Known as cervicogenic headaches, these headaches often come with a sore neck. They can be caused by poor posture or by sitting or standing for too long.
Degenerative conditions, like osteoarthritis or a slipped disc, can cause these headaches. They can also be caused by a whiplash injury or other neck trauma.
While you may be able to solve diet- and stress-related headaches by yourself, this is one cause that calls for a visit to your doctor. An X-ray may be used to confirm the diagnosis.
Staring at something for too long can cause eye strain. That, in turn, can cause dry eyes, blurry vision, neck pain, and headaches.
Eyestrain-based headaches are common among office workers. If you spend hours per day using a computer or watching television, you’re at greater risk of them.
While you may not be able to stop looking at screens all together, there are some things you can do to reduce the strain they cause:
- Always use screens in well-lit rooms
- Use a blue-light filter to keep the most damaging wavelengths from reaching your eyes.
- Take frequent breaks. At least every half an hour, look at something else for a few minutes.
- Keep screens 20-25 inches away from your eyes.
- Position screens so you look directly at them, rather than at an angle.
- Visit your eye doctor if you wear corrective lenses and suspect they’re out of date.
Do your headaches seem to affect not just your head, but your face? They might be allergy-related.
Sinus headaches can be caused by allergies. They can be triggered by smoke, certain foods, mold, pollen, dust mites, or nasal congestion.
While the sinuses are designed to drain naturally, they sometimes don’t. When that happens, pressure builds in your sinuses and puts pressure on your brain. The pain could radiate to your jaw or teeth.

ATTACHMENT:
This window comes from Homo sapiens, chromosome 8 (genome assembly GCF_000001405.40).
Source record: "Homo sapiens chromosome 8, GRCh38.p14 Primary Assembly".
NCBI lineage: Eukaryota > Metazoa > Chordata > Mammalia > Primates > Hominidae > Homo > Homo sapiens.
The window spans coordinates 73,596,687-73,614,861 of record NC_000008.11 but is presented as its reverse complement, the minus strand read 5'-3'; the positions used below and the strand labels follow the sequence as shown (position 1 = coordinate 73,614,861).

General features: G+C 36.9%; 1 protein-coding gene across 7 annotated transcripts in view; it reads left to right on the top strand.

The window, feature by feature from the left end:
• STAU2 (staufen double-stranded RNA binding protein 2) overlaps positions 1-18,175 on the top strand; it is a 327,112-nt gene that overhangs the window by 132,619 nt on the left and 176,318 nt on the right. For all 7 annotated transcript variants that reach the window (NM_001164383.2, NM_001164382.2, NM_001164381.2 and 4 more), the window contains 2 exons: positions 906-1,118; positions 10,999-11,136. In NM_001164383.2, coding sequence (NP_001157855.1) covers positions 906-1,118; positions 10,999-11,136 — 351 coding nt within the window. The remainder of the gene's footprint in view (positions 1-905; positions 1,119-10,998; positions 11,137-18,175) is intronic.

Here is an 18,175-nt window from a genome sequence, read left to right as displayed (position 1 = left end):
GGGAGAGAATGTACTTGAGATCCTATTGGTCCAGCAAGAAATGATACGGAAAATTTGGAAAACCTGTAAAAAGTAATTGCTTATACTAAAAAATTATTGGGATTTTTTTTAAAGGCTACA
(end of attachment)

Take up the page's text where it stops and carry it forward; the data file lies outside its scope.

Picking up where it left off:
Defeating these kinds of headaches is all about knowing your triggers. Vacuuming your house more often might be all it takes. If you get seasonal sinus headaches, ask your doctor about an antihistamine.
In this case, the cure might not be worse than the disease — but it could be causing it. Overuse of pain relievers can result in what are called rebound headaches.
Say you’re experiencing a headache, so you take some pain medication. After the medication wears off, the headache comes back, so you take another. The cycle continues until you break it.
The labels on these medications advise you how much to take. Overdoing them can give you a rebound headache that just keeps coming back.
Rebound headaches can occur with any over-the-counter pain reliever, but acetaminophen and aspirin especially so. Prescription pain relievers can also cause rebound headaches. Those with naproxen and ibuprofen are less likely to result in them.
Most of the causes of headaches on this list are relatively benign. But headaches can be a sign of a serious health condition, including blood clots and infections.
If you experience any of the following, you should seek immediate medical attention:
- Severe headache you haven’t experienced before;
- Headache that awakens you from sleep;
- Headache that won’t respond to medication or treatment;
- High fever and stiff neck;
- New confusion or disorientation;
- Vertigo or balance issues; and,
- Muscle weakness or nerve symptoms, such as twitching.
Sometimes, a headache is just a headache. But if you’re experiencing them frequently or severely, or if they’re interfering with your daily activities, you should see a doctor.
The worst thing you can do is ignore your headaches. Figure out what’s actually going on, and you’ll be that much closer to feeling better.